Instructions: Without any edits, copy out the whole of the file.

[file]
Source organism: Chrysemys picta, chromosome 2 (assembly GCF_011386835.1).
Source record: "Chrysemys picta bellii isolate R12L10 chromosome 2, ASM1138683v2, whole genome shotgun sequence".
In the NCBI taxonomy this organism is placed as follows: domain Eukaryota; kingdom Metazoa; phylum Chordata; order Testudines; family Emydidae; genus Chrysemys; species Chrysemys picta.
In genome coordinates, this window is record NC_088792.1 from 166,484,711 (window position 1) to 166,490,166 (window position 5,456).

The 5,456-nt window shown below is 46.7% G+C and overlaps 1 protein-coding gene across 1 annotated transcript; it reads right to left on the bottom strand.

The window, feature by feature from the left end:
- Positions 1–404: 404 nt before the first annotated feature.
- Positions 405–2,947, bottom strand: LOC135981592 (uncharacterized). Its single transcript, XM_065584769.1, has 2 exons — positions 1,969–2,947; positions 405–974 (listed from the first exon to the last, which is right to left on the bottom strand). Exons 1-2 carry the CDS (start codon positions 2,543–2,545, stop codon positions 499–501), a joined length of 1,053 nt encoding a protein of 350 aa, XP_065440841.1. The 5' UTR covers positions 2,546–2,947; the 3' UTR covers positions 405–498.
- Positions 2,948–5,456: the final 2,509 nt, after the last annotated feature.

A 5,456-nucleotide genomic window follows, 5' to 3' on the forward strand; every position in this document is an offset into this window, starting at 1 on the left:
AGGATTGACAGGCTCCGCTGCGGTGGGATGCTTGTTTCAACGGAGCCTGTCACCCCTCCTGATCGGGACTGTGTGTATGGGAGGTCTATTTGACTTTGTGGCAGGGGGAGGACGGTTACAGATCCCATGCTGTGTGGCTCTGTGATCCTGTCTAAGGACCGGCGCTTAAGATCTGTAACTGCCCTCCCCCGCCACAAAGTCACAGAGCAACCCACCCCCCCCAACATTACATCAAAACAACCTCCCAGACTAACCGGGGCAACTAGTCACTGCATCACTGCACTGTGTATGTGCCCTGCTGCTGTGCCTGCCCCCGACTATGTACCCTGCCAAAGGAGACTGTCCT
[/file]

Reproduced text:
Source organism: Chrysemys picta, chromosome 2 (assembly GCF_011386835.1).
Source record: "Chrysemys picta bellii isolate R12L10 chromosome 2, ASM1138683v2, whole genome shotgun sequence".
In the NCBI taxonomy this organism is placed as follows: domain Eukaryota; kingdom Metazoa; phylum Chordata; order Testudines; family Emydidae; genus Chrysemys; species Chrysemys picta.
In genome coordinates, this window is record NC_088792.1 from 166,484,711 (window position 1) to 166,490,166 (window position 5,456).

The 5,456-nt window shown below is 46.7% G+C and overlaps 1 protein-coding gene across 1 annotated transcript; it reads right to left on the bottom strand.

The window, feature by feature from the left end:
- Positions 1–404: 404 nt before the first annotated feature.
- Positions 405–2,947, bottom strand: LOC135981592 (uncharacterized). Its single transcript, XM_065584769.1, has 2 exons — positions 1,969–2,947; positions 405–974 (listed from the first exon to the last, which is right to left on the bottom strand). Exons 1-2 carry the CDS (start codon positions 2,543–2,545, stop codon positions 499–501), a joined length of 1,053 nt encoding a protein of 350 aa, XP_065440841.1. The 5' UTR covers positions 2,546–2,947; the 3' UTR covers positions 405–498.
- Positions 2,948–5,456: the final 2,509 nt, after the last annotated feature.

A 5,456-nucleotide genomic window follows, 5' to 3' on the forward strand; every position in this document is an offset into this window, starting at 1 on the left:
AGGATTGACAGGCTCCGCTGCGGTGGGATGCTTGTTTCAACGGAGCCTGTCACCCCTCCTGATCGGGACTGTGTGTATGGGAGGTCTATTTGACTTTGTGGCAGGGGGAGGACGGTTACAGATCCCATGCTGTGTGGCTCTGTGATCCTGTCTAAGGACCGGCGCTTAAGATCTGTAACTGCCCTCCCCCGCCACAAAGTCACAGAGCAACCCACCCCCCCCAACATTACATCAAAACAACCTCCCAGACTAACCGGGGCAACTAGTCACTGCATCACTGCACTGTGTATGTGCCCTGCTGCTGTGCCTGCCCCCGACTATGTACCCTGCCAAAGGAGACTGTCCT